There’s a bullet point outline for what the article is going to look like, so three or four bullet points. To use my engineering client example again, this is what condensate is, here are the most recent developments in US EPA legislation on this, here are some of the trends we can expect in this area, and here’s how you avoid problems. So it’s a fairly simple outline, three or four bullet points. And then your final point is to describe the qualifications of the writer, why is this particular writer qualified to write on this particular topic, and so on. So you put in that this person is a professional engineer, they’ve worked on landfills for the last thirty years, they’ve published papers on this topic and so on.
So four bullet points, and that should all fill just a one-screen email, you don’t need more, because the editor is interested just in evaluating the idea, because they’re not paying for the article, you see. If it was a freelance writer doing this for money, that would be different. But you’re writing it for free. So the editor’s going to probably say yes to your idea. If they don’t like the article that comes in they’ll just say it doesn’t meet their editorial requirements.
So I rarely get a query letter turned down, partly because I’ve usually done my homework. But if the whole process is going to fall apart that’s where it falls apart, is at the query stage. The editor like the one in London might say well no, that doesn’t work for us and so we need to find something different. What I found is that it’s rather necessary to get the editor’s buy-in first and then you’re probably good to go—if you do what you say you’re going to do in terms of the query, then yeah, I’ve never had a problem getting it published. That’s because I’ve been doing it for a while. It’s not that easy for everybody, I’ve discovered.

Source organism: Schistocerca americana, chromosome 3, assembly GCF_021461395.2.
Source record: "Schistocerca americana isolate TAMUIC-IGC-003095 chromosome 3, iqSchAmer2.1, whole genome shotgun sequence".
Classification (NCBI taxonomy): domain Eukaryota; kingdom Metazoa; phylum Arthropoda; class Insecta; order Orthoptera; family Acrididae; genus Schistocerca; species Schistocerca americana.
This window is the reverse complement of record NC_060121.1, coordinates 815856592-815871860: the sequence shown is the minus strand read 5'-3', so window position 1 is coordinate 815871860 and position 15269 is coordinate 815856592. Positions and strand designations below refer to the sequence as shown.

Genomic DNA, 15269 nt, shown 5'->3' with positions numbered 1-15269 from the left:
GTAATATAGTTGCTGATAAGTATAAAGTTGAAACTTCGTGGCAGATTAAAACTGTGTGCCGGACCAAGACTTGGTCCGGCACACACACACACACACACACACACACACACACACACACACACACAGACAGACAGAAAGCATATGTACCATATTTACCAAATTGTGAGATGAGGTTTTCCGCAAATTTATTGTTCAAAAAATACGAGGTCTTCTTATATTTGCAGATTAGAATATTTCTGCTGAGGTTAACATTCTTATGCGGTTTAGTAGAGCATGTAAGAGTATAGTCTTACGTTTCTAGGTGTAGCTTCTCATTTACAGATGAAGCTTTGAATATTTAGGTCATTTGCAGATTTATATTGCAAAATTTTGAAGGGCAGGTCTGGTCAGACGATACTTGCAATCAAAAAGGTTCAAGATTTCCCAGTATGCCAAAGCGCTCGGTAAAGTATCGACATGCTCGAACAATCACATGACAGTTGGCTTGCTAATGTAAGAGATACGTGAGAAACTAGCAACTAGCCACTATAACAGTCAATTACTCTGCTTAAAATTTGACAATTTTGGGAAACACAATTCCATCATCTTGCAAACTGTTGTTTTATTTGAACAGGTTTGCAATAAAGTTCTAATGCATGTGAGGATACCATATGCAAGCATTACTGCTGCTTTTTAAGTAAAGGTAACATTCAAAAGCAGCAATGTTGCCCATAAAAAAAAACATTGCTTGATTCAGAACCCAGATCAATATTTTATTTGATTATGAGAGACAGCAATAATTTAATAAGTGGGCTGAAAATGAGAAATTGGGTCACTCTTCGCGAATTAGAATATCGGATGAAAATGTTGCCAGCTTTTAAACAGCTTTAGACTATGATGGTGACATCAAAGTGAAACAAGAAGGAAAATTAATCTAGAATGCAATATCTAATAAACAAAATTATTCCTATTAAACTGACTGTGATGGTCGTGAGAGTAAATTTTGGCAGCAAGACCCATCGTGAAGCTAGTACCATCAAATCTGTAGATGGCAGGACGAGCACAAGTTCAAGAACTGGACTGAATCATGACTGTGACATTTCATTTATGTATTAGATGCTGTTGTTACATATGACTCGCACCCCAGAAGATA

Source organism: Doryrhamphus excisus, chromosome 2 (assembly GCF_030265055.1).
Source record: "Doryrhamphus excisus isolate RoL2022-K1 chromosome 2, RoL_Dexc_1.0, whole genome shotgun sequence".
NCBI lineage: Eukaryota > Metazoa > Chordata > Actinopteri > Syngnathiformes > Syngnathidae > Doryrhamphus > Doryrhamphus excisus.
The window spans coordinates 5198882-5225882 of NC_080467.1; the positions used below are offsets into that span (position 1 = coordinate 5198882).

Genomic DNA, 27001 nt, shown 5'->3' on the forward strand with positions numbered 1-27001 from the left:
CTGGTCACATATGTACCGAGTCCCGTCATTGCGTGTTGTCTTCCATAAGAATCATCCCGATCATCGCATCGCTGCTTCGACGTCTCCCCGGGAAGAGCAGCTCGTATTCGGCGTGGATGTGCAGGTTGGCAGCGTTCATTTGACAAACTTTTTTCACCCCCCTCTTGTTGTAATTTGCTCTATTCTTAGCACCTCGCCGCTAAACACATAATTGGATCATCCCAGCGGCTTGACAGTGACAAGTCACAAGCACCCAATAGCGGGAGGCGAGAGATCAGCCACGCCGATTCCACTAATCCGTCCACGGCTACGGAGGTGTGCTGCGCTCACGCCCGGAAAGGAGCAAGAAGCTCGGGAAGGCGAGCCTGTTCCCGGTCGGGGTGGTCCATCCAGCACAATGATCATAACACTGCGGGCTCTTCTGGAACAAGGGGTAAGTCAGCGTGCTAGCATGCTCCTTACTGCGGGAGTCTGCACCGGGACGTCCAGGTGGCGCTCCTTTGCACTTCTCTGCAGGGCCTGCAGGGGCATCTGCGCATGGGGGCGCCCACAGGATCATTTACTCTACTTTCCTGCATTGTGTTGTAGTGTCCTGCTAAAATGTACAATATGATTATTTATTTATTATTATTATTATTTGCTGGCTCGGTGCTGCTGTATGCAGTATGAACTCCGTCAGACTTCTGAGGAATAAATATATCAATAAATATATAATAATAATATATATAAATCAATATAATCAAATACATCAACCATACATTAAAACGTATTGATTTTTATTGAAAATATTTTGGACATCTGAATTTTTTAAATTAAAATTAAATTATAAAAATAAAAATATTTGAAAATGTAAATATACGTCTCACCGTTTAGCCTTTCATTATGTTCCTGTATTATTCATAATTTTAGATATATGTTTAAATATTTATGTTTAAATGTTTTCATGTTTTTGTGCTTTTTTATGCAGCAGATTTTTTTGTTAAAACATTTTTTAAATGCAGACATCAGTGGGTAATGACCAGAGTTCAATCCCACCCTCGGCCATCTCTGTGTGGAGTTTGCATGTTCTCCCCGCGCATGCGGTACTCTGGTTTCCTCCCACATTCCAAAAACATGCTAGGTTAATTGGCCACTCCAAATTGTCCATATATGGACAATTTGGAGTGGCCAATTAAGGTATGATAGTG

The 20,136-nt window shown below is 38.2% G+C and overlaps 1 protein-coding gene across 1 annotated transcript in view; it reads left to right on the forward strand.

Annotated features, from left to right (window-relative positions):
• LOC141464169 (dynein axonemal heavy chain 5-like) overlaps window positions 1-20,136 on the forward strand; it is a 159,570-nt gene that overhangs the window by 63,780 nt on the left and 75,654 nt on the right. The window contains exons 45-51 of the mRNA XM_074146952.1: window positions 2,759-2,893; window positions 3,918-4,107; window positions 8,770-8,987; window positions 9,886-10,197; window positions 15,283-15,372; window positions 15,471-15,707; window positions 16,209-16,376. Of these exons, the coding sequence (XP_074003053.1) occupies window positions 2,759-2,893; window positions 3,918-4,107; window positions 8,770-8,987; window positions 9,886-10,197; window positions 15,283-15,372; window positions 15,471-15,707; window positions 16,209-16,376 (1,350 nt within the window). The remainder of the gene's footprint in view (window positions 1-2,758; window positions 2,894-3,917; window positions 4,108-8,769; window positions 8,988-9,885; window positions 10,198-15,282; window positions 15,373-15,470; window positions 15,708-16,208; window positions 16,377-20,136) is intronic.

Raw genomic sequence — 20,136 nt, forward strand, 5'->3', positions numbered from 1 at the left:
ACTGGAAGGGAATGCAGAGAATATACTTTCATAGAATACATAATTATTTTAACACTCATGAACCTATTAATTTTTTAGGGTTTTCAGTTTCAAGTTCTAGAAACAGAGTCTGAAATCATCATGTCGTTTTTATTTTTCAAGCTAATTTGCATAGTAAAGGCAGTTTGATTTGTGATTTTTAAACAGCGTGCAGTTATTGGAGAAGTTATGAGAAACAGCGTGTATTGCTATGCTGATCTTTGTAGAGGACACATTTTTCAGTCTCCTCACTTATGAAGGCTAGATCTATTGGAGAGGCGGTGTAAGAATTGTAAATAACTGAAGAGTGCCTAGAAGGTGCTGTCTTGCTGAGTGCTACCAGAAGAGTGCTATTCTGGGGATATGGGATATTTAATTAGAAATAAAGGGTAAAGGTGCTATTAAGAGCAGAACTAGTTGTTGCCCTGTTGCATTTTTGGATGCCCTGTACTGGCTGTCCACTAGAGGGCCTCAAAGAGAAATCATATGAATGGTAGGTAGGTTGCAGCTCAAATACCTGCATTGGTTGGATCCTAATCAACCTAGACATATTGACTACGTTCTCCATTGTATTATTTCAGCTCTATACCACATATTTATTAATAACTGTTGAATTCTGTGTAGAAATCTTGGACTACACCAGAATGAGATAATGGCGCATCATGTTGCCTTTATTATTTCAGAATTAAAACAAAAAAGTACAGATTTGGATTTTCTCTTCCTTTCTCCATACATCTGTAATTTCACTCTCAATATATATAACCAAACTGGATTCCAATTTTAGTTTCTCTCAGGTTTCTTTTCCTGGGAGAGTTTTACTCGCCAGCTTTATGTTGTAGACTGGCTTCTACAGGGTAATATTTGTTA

Verney: How long does the process take, generally, from beginning to end?
Friesen: It’s two stages really… Well, three. One is getting the go-ahead from the editor which can happen inside of a day or so. You get turned down pretty quickly. Writing the article—typically depending on how long it takes me to get hold of the client and then write the article—takes three or four days. To get the client’s approval on the text of the article takes longer, usually it takes me about maybe two weeks from the start of the process until I’ve got the article in to the editor and accepted for publication. And that’s not a guarantee it’s going to get published, that’s if it’s been accepted for publication.
But a lot of these publications work out about maybe four or five months, so for a monthly publication… from the start of the germ of your idea to the magazine arriving with a thump in your mailbox is generally about three or four months. That’s if it’s going in print. If it’s going online it could be shorter because all they had to do is get published. But if it’s going into print, a typical monthly magazine… then about four months total.
Verney: What tips can you offer that might make the process quicker and more effective?
Friesen: One way to make it more reliable is just simply for the writer and author to read the publication. A lot of people don’t bother to do that. They won’t take the time to read through it. And there’s really no excuse not to these days because quite often these publications have some back issues or maybe the current issue available on their website. You can get a pretty clear idea what they’re all about, what they’re pushing.
Sometimes they will have writer’s guidelines. You find those on the website, and they’ll tell you what kinds of things they want to see written. Now some of these are not necessarily up-to-date. I still see some of these that say submit it on double-spaced paper or send us a floppy disk, and you know, that was updated back in the 80s. But read the writer’s guidelines and query first. I can’t stress that enough. Don’t just sit down and write the article. Send a query. Get the editor’s buy-in before you actually start making the article happen.
The rest of my interview with Carl will be published in Part 2.